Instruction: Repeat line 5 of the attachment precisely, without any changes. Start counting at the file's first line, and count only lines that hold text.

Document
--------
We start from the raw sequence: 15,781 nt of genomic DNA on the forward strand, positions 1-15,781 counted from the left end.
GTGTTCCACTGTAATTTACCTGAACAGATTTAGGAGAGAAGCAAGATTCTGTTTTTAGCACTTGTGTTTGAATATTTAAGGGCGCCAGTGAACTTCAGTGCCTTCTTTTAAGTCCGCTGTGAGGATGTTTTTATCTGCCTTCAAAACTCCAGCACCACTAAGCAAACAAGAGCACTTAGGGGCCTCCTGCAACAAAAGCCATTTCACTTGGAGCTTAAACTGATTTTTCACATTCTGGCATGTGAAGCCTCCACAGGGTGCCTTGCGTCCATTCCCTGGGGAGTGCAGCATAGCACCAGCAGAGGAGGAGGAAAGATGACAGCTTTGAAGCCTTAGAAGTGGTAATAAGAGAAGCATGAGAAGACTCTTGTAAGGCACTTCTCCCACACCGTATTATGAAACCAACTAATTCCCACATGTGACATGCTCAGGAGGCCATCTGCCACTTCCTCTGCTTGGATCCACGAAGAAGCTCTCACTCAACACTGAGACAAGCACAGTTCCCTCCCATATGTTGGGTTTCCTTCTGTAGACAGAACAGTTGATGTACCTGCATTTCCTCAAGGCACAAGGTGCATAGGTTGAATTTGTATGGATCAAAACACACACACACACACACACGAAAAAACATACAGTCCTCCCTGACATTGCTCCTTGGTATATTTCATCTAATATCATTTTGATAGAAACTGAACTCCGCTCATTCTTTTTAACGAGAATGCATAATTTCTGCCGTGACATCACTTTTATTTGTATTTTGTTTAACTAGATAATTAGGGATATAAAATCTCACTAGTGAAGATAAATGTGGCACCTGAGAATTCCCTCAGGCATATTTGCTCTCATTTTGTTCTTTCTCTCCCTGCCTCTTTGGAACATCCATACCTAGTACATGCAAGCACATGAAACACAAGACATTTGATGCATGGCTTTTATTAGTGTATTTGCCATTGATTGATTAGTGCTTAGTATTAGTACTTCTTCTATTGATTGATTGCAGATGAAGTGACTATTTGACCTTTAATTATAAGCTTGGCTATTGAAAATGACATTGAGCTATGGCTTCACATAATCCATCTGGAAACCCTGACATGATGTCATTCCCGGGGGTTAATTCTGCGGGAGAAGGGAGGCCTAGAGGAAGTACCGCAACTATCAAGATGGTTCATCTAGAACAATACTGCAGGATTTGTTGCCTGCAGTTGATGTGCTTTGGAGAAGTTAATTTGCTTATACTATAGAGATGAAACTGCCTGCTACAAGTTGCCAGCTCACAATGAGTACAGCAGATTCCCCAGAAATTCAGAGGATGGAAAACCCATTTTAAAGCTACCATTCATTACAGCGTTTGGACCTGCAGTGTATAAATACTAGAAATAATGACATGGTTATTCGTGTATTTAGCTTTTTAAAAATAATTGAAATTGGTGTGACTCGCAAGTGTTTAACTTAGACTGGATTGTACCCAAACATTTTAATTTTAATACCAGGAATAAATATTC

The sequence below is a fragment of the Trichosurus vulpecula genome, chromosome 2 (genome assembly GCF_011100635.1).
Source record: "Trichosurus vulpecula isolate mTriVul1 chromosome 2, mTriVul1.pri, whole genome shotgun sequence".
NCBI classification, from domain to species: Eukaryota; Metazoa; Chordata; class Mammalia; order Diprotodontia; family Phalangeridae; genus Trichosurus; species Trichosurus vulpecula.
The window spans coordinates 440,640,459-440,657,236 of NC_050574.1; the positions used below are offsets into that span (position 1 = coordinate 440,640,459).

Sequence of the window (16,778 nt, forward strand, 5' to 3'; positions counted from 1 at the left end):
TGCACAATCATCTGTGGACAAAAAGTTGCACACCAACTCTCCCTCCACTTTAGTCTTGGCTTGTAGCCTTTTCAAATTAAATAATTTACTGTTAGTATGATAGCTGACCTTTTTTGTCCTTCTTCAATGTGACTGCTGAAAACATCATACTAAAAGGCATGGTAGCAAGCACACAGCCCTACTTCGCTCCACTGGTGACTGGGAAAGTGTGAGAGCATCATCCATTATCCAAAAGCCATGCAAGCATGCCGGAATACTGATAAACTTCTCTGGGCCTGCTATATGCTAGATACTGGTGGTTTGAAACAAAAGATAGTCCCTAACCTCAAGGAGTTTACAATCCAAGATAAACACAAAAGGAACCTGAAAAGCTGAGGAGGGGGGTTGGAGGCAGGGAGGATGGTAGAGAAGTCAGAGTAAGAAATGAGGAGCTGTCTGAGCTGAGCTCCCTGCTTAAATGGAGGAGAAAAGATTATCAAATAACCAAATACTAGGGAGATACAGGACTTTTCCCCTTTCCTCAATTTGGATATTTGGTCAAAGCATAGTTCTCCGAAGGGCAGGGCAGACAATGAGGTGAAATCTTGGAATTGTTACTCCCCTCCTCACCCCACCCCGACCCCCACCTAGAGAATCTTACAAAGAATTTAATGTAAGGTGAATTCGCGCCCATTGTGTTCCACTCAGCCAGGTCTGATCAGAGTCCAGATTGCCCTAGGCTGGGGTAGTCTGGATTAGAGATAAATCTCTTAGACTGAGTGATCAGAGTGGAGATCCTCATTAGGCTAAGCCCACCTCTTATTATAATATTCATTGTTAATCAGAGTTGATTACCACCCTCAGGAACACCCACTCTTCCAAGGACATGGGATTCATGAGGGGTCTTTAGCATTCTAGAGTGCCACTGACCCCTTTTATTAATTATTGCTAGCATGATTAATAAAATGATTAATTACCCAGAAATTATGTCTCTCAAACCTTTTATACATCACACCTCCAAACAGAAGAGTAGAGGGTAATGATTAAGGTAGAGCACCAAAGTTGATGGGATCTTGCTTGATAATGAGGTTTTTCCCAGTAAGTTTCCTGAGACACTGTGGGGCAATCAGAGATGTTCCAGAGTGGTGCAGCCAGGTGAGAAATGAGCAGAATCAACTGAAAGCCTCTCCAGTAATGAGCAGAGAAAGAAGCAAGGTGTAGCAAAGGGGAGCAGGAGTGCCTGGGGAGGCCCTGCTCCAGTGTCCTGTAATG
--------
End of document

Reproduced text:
NCBI classification, from domain to species: Eukaryota; Metazoa; Chordata; class Mammalia; order Diprotodontia; family Phalangeridae; genus Trichosurus; species Trichosurus vulpecula.